Margaret Charles Smith was one of the first official Midwives in Alabama in 1949 and was still practicing in 1976 when Midwifery became illegal in Alabama and was permitted to practice until 1981. She caught her first baby at the age of 5 when the Midwife didn’t show up in time, she Midwifed herself through 3 births, and welcomed over 3000 babies to some of the poorest women during her Midwifery career.

Margaret co-wrote a book in 1996, “Listen to Me Good: The Story of an Alabama Midwife” and was inducted into the Alabama Women’s Hall of Fame in 2010. But what I remember the most about her was the stories she told at the Mana Conference in 2000. She shared with us her trials & tribulations as a midwife and was open to questions. One woman asked her, since she was prohibited by Alabama law from performing internal exams to assess dilation, how she knew when it was time for a woman to push… her response.. “Have you ever heard of crowning?”. She had quite the sense of humor.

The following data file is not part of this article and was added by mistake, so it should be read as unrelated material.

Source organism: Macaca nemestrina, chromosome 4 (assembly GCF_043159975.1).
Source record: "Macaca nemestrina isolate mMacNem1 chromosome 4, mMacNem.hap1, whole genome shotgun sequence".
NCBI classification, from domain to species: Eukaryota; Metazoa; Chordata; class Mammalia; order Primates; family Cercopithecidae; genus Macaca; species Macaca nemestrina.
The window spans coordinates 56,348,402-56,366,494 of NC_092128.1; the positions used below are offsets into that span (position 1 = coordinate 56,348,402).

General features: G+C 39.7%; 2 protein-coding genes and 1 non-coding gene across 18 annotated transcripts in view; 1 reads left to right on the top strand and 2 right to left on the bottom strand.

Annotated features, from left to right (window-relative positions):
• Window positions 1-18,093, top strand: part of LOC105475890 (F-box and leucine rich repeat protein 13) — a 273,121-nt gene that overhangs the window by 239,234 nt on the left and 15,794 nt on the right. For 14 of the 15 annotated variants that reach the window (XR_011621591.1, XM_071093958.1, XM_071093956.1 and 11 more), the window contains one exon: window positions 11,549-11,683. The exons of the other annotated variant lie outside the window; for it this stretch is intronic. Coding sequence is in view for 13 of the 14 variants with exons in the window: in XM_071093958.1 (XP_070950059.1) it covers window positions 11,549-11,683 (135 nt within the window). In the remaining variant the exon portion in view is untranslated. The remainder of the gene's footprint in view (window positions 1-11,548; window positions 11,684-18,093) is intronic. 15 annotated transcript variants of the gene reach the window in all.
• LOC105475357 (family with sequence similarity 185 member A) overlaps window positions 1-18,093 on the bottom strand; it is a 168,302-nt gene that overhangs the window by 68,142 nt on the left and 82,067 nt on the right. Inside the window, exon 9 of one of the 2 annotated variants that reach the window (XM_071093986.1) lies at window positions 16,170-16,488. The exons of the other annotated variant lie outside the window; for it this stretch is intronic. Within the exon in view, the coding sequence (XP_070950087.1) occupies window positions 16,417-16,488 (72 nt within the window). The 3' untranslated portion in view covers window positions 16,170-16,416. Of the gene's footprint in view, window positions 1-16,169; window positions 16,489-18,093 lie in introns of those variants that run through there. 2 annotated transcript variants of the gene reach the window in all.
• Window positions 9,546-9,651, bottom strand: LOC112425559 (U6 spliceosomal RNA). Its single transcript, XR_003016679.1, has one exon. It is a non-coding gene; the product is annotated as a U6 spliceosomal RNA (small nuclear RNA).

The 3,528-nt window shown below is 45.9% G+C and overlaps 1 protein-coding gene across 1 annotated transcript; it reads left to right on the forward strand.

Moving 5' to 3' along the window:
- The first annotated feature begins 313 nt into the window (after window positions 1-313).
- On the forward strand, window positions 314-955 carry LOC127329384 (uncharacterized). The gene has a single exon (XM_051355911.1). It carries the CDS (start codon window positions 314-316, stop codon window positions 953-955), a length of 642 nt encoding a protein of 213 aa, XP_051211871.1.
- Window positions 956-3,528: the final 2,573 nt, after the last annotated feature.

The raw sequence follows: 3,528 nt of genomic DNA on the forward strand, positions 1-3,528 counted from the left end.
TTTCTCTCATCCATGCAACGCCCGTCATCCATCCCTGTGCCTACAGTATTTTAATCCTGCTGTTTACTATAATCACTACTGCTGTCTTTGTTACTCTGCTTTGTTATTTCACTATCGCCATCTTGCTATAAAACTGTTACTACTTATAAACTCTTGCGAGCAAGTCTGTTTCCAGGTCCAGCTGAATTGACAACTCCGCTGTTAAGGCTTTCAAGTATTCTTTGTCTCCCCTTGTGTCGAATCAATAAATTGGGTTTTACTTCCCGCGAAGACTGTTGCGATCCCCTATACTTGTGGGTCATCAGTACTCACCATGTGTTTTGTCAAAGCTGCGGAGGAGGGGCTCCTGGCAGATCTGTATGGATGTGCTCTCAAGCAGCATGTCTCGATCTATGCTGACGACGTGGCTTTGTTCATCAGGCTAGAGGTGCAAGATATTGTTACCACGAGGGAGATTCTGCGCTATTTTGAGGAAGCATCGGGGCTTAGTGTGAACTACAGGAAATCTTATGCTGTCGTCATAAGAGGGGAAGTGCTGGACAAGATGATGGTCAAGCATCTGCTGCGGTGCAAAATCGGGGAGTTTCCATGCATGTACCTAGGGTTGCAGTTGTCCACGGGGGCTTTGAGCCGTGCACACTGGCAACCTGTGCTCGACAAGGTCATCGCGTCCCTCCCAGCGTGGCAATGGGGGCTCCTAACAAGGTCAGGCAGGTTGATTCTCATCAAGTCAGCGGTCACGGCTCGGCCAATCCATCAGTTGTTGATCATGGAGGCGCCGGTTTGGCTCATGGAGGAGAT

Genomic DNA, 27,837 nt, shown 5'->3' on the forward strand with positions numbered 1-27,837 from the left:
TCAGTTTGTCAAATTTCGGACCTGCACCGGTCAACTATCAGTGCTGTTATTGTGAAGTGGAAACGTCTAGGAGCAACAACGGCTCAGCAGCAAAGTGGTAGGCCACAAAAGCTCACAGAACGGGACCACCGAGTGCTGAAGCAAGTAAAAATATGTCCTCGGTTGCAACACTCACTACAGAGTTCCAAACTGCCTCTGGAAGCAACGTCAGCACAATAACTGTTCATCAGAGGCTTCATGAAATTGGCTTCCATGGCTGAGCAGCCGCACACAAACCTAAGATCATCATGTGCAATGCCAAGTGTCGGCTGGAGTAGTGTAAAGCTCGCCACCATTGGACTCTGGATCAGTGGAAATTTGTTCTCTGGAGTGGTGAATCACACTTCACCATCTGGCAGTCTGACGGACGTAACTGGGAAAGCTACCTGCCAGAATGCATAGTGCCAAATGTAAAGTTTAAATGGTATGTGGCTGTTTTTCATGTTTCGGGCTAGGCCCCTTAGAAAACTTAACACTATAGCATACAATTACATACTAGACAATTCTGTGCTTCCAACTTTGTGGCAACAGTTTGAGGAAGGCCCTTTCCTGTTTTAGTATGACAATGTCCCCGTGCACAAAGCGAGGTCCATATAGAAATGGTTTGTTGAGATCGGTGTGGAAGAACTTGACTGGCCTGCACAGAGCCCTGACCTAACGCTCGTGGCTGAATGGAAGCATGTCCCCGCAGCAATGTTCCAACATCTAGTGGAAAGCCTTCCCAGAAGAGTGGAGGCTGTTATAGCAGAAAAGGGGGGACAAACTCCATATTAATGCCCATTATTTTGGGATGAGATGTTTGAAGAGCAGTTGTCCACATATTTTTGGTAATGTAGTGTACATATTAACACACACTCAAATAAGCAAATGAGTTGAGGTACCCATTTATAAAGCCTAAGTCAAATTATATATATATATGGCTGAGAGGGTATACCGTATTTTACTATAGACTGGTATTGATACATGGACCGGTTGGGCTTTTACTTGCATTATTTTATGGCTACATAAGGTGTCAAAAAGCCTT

Since she was restricted, like most of the Midwives back then, from using medical equipment and performing specific exams, she became more attuned to nuances of normal healthy pregnancy and the signs of problems. Several years after hearing her stories and her sharing some of her tricks of the trade, I had a mother experience a prenatal complication that did not present with the typical symptoms, yet it was Margaret’s words that came to me and allowed me to recognize the issue at hand and allowed this mom and baby to get the care that they needed.

I often think of these amazing Midwives and am thank full for the knowledge and wisdom they have shared that continues to support moms & babies today.

During the month of February, we take a moment to recognize women like Gladys Milton and Margaret Charles Smith and the men and women that inspire us every day to continue improving childbirth and midwifery care.